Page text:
An IDF veteran attempted to set fire to a Defense Ministry office that handles the rehabilitation of injured soldiers in northern Israel on Monday morning, the ministry said in a statement.
The man, 38, was lightly harmed in the attempt and taken to a hospital for evaluation.
The ministry said he was apparently disgruntled as his application to be recognized as a wounded veteran had been dismissed in 2013. It said he served in a non-combat position between 2006 and 2008 and had requested to be recognized as a wounded veteran of the Second Lebanon War.
According to the ministry, the man arrived at the Rehabilitation Department’s offices in Tiberias and poured flammable liquid on the entrance.
“Security guards who identified the act reacted quickly and took control of the man within a few seconds,” the ministry said.
Hebrew-language media reports said the guards sprayed the man with a fire extinguisher.
The man was taken to Baruch Padeh Medical Center, where he was listed in good condition.
The hospital said the man, who “tried to set himself on fire,” was undergoing medical tests. The ministry issued a second statement stressing that the suspect did not attempt self-immolation, and only poured the flammable liquid on the door of the building.
It added that in May 2021, the man had requested files from his application several years earlier, and the ministry handed them over to him.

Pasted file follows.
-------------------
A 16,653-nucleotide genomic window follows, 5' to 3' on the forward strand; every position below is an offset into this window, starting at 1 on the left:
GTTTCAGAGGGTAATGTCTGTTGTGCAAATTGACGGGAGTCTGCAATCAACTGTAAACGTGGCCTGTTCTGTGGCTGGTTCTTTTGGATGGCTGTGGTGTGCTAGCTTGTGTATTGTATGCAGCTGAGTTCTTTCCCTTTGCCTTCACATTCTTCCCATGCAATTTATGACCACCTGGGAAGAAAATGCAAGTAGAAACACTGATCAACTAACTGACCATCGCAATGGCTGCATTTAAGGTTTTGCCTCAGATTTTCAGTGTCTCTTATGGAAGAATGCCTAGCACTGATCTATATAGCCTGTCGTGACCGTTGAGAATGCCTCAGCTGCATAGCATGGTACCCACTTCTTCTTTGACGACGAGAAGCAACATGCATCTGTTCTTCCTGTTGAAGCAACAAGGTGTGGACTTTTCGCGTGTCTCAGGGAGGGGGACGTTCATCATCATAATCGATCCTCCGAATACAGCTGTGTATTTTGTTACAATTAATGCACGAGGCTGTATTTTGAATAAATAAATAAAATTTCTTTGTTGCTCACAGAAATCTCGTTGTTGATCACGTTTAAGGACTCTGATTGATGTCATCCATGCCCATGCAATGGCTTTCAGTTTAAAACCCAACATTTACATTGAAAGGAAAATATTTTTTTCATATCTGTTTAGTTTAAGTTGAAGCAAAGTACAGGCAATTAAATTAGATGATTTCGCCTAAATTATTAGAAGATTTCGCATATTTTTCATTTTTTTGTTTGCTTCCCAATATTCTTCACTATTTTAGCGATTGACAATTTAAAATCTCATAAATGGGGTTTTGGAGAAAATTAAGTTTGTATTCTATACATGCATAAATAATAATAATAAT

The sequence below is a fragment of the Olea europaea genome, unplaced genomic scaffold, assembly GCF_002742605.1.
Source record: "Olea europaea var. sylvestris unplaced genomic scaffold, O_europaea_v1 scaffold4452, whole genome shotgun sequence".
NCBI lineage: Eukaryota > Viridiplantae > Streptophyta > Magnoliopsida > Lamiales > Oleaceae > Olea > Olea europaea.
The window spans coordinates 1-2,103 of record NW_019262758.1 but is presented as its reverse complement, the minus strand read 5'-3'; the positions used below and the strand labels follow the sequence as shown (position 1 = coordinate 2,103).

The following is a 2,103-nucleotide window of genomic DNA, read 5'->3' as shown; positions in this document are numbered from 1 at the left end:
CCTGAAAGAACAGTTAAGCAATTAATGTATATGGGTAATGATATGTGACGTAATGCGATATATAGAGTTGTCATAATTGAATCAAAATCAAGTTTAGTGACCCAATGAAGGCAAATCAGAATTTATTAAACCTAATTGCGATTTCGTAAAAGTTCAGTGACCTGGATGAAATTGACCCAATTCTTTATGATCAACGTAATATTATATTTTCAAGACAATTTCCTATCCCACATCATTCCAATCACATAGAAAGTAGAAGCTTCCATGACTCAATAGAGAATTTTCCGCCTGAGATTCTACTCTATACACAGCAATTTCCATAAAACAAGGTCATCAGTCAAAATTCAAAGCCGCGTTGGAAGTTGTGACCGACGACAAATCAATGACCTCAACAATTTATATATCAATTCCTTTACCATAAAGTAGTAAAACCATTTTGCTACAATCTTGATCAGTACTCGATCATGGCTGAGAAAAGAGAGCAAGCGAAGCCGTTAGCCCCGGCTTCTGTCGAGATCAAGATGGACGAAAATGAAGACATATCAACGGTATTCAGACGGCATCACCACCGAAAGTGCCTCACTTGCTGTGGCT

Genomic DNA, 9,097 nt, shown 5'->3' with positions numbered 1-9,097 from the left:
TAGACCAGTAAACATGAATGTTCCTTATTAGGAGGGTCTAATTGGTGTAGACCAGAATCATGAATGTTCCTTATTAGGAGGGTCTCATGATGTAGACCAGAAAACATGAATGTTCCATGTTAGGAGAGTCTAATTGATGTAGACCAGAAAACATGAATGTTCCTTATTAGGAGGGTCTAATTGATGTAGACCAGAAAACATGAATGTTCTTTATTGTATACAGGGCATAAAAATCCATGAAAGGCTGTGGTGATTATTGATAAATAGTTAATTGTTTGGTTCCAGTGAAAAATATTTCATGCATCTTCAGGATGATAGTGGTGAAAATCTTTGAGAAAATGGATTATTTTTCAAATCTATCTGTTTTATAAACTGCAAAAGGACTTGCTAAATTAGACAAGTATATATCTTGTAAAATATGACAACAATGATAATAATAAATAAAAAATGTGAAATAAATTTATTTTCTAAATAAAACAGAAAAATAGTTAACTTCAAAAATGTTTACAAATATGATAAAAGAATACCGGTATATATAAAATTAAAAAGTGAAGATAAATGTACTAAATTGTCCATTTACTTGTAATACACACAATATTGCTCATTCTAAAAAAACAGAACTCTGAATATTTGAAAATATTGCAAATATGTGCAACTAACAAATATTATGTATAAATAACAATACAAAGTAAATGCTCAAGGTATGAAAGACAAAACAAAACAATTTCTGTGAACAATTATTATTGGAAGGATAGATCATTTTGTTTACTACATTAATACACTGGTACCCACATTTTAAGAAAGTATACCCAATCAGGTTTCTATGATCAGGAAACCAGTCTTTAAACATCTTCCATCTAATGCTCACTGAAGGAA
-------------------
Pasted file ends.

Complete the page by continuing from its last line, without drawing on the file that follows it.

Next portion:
“The Defense Ministry strongly condemns acts of verbal or physical violence against the employees of the Rehabilitation Department and its various facilities,” the ministry said, adding that the case had been handed over to police for further investigation.
The incident came hours before Israel begins marking its annual Memorial Day for fallen soldiers and terror victims.
Two years ago, IDF veteran Itzik Saidyan self-immolated outside the Petah Tikva offices of the Rehabilitation Department for disabled soldiers in what became a lightning-rod case in Israel.
Saidyan, who has since mostly recovered, said he struggled for years to receive the care he requested for post-traumatic stress disorder, which he said stemmed from his service in the Israeli military.
The Defense Ministry’s treatment for wounded veterans came under intense scrutiny in the weeks following Saidyan’s grim protest.
Veterans and their advocates have long maligned the department as providing woefully insufficient care and subjecting applicants to a bureaucracy so convoluted and tortuous that many were required to hire expensive lawyers to help them navigate the system.
After Saidyan’s self-immolation and the accompanying outcry, the Defense Ministry sought to implement reforms that it had been considering for years but had not had the political will to carry out.